Lack of Locker Room Inconveniences Students
By ALEX-SANDRA KUHTE
Deondra McDowell, junior, pushed her way through the girls bathroom door, where she squeezed between over a dozen girls and waited for one of four stalls to become available so she could change for her last period physical education class.
After she finally got to change and go downstairs to the gym, she was five minutes late for class.
McDowell dreads having to go through this process on a daily basis because “it can be overcrowded and unsanitary.” She adds, “It does not make you want to change because it is so uncomfortable.”
Like McDowell, all students are required to change before physical education classes in order to get full credit for the day.
While the boys had a locker room until mid-year, girls have not had access to a locker room for four years. As a result, girls must change in the bathrooms on the third floor before walking down to the first floor gym.
One major problem is that there are other girls in the bathroom who are taking up space by talking and occupying the bathroom stalls, which physical education students are waiting for in order to change.
“Since not everyone is in a rush to get to their next class, it often makes you run late to gym because you’re only given two minutes for the transition phase, which does not include the process of changing,” said McDowell.
Principal Salzberg insists that accommodations have been made to ensure students can change and get to class on time.
“Physical education teachers know the locker rooms are closed and build time into their class during the day for students to use restrooms for changing,” said Ms. Salzberg.
“Zero and first period students are expected to arrive dressed for PE class and are released with time to change before their next class; students with PE in the middle of the day are expected to dress before arriving in the gym and the class schedule allows for this,” she added.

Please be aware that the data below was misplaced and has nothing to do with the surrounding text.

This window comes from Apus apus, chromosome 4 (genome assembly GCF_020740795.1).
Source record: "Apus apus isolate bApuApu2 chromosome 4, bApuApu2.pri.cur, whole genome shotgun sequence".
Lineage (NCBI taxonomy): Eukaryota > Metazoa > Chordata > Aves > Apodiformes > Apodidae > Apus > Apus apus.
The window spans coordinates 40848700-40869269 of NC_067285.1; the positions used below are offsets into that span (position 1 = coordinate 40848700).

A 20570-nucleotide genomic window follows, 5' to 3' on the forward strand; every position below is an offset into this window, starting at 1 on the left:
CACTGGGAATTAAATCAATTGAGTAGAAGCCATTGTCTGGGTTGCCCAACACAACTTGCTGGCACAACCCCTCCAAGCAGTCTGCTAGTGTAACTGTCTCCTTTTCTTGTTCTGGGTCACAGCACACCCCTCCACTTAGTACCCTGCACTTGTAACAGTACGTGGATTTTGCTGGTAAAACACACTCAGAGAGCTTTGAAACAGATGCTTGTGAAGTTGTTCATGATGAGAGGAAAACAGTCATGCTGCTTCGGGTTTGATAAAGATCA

Mr. Berger, who teaches physical education, agreed with Ms. Salzberg; he said he starts class seven minutes into the period and releases students five minutes early to give them time to change.
Although this system seems reasonable, the reality is that it’s very difficult for girls to change and make it to the gym on time. Some teachers end class later than others, cutting into the passing time.
Ms. Salzberg explained that the Brandeis Campus has been unable to afford full-time staffing of the locker rooms, and as a safety precaution, administration officials decided to close the boys’ locker room.
However, boys were never monitored on a full-time basis while changing in their locker room.
Instead, male teachers would check in on them intermittently.
“It’s impossible to be in two places at once,” said Mr. Berger. “I would be in and out.”
Girls at FMHS have proven that they do not need to be monitored in the locker room. There have not been many serious disciplinary incidents in the girls bathroom, unlike the misbehavior that has occurred in the boys’ bathroom.
I believe that our campus should find the funds to hire an aide who can monitor students in the girls locker room so that girls can have a trial run.
Junior Theresa O’Connor agrees. “Maybe we can have a fundraiser in order to gain money for the locker room,” she said. “It would be beneficial and also less time-consuming [for all students].”
Students deserve to be able to change in locker rooms, and we have to work together to make that happen at FMHS.